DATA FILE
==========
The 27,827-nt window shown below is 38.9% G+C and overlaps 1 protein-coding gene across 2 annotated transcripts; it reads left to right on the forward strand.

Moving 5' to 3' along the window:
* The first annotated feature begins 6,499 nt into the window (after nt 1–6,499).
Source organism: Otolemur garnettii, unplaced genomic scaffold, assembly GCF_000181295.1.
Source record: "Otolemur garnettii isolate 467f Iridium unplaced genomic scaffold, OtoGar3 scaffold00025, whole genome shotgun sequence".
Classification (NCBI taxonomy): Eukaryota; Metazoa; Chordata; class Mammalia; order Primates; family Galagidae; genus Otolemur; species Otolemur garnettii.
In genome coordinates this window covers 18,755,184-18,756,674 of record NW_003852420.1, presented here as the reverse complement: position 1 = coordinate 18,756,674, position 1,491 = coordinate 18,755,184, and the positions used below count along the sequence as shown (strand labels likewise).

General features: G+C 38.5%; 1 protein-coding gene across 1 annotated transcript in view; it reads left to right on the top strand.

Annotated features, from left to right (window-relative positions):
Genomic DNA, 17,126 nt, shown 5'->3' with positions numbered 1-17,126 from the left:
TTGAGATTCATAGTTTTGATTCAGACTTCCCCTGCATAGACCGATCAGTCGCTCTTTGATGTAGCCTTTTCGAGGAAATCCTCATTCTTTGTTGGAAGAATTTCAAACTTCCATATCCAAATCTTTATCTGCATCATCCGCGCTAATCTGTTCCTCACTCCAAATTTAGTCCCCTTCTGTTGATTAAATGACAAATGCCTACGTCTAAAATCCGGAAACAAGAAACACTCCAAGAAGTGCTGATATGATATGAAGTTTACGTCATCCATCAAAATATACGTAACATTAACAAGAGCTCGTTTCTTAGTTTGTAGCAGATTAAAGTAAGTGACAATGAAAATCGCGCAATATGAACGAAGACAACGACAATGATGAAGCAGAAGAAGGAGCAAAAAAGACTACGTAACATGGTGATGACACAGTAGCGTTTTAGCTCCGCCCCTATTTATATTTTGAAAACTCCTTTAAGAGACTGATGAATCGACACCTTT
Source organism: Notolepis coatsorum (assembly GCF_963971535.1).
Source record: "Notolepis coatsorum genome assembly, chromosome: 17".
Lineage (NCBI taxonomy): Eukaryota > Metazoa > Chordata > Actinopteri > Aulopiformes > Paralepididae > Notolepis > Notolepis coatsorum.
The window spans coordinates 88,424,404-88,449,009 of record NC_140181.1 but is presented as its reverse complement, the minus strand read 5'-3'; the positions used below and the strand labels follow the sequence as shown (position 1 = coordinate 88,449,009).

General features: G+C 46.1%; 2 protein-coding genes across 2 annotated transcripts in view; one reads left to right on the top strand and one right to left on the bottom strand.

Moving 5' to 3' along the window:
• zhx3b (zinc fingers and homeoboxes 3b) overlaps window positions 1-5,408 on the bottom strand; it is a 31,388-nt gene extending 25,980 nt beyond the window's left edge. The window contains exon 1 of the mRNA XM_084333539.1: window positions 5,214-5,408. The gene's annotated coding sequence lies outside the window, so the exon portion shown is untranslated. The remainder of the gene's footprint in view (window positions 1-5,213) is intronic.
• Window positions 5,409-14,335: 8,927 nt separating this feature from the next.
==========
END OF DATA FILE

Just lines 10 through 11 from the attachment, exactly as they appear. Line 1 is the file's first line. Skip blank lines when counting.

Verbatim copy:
Genomic DNA, 17,126 nt, shown 5'->3' with positions numbered 1-17,126 from the left:
TTGAGATTCATAGTTTTGATTCAGACTTCCCCTGCATAGACCGATCAGTCGCTCTTTGATGTAGCCTTTTCGAGGAAATCCTCATTCTTTGTTGGAAGAATTTCAAACTTCCATATCCAAATCTTTATCTGCATCATCCGCGCTAATCTGTTCCTCACTCCAAATTTAGTCCCCTTCTGTTGATTAAATGACAAATGCCTACGTCTAAAATCCGGAAACAAGAAACACTCCAAGAAGTGCTGATATGATATGAAGTTTACGTCATCCATCAAAATATACGTAACATTAACAAGAGCTCGTTTCTTAGTTTGTAGCAGATTAAAGTAAGTGACAATGAAAATCGCGCAATATGAACGAAGACAACGACAATGATGAAGCAGAAGAAGGAGCAAAAAAGACTACGTAACATGGTGATGACACAGTAGCGTTTTAGCTCCGCCCCTATTTATATTTTGAAAACTCCTTTAAGAGACTGATGAATCGACACCTTT